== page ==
After a government prosecution that lasted nearly seven years, a federal jury Wednesday convicted home-run king Barry Bonds on one charge of obstruction of justice for impeding a grand jury investigation into illegal steroid distribution.
The judge in the case declared a mistrial on three remaining counts.
After batting .467 his senior year, Bonds was picked by the San Francisco Giants in the 1982 MLB Draft. However, Bonds and the Giants could not come to an agreement on a contract so Bonds decided to attend Arizona State University (ASU). He had a brilliant career at ASU, posting career totals of 45 home runs, 175 RBIs, and a .347 batting average.
Bonds was drafted for a second time in 1985, this time by the Pittsburgh Pirates with the sixth overall pick. He made his major league debut in 1986 and finished the year playing in 113 games, hitting 16 home runs and stealing 36 bases.
His numbers say it all. Eight Gold Glove awards. 13-time All-Star. Seven-time Most Valuable Player, four of them consecutive. During the 1996 season he became only the third member of the 40-40 club, having at least 40 home runs and 40 stolen bases. Bonds is also the only member of the 500-500 club, with 500 long balls and 500 stolen bases. In 2004 he was walked an astounding 232 times, 120 of them intentional, making him the first player ever to surpass the 200 mark in a single season. The feat helped him take over first place on the all-time list.
As you can see, Bonds is the complete package. He can do it all - hit, run and field. But lastly, let's look at a measurement of how valuable Bonds is to his team. To measure the value of a player to his team, baseball statisticians typically look at a players "OPS" statistic. OPS is a player's On Base Percentage + Slugging Percentage. For his career, Bonds has averaged nearly 1000 OPS. Those are numbers only hitters like Ted Williams and Babe Ruth can talk about. But as we mentioned earlier, Bonds adds more than hitting to his game. He's the complete player - the hitter, the fielder, and the runner. And his complete package is what makes him the best left fielder to ever play the game of baseball.
From 1990 on through the rest of his career, Barry Bonds laid down one sacrifice bunt
Bonds actually had four sac bunts in his career, but two of them came when he was a rookie, and another came in 1989. The fourth and final sac bunt came in 1998. It came on September 23, 1998, to be specific. With the Giants trailing the Pirates 1-0 in the sixth inning, Bonds bunted Rey Sanchez to second base. It was such a moment that opposing pitcher Chris Peters never forgot about it.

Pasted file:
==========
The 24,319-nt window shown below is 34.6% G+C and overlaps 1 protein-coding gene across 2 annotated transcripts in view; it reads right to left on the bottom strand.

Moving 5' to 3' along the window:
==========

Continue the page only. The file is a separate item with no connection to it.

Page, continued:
During his 21 years as a MLB stalwart, Bonds managed to grow his net worth into a sizable amount that is currently $82,465,000. But problems started to creep into the mix in the early 2000s when Barry, as a San Francisco Giant, started launching too many of those baseballs over too many walls.
On May 28, 1998, while the Giants were loosing to the Arizona Diamondbacks (8-6), Bonds was walked intentionally with the bases loaded. Buck Showalter, the Arizona manager, realized that Bonds was an always dangerous batter. Therefore, he didn't want to take a chance (with the bases loaded and 2 out in the bottom of the 9th inning) that Bonds would hit a grand slam homerun to win the Game for the Giants.
The petulant slugger has come as close as anyone to mastering the art of hitting—too bad no one ever wants to pitch to him, and too bad his relationship with the media is so bad that we may never learn the secrets of his success. For every ball he’s knocked out of the park, Barry has trotted to first almost four times. And for every reporter who gets a civil response from him, four or so others storm away thinking up a new way to bash him.
If we look at wOBA, we see that Ruth was consistently a better overall hitter than Bonds. Ruth's .510 career wOBA is still tops all-time, while Bonds ranks 11th (.439) just ahead of Joe DiMaggio. But it wasn't until Bonds' age 36 season, the year he hit 73 home runs, that he bested Ruth in wOBA for a single season.
It really is too bad Bonds career has been tainted by the (alleged?) use of steroids. Up until the age of 35, Bonds wasn't quite Ruthian, but he was in the neighborhood same area code.
Barry Lamar Bonds was born on July 24, 1964, in Riverside, California to baseball legend Bobby Bonds. He won numerous MVP and Golden Glove Awards and made history when he broke Hank Aaron's all-time Major League Baseball home run record of 755.
The record-breaking Barry Bonds 756 home run ball, which eclipsed Hank Aaron's all-time record, was sold Saturday in an online auction at scpauctions.com for $752,467.20. The buyer of the historic ball has been identified as Marc Ecko, a prominent fashion designer from New York.
The record-tying 755 home run ball was also sold for $186,750 to a buyer who has so far remained anonymous.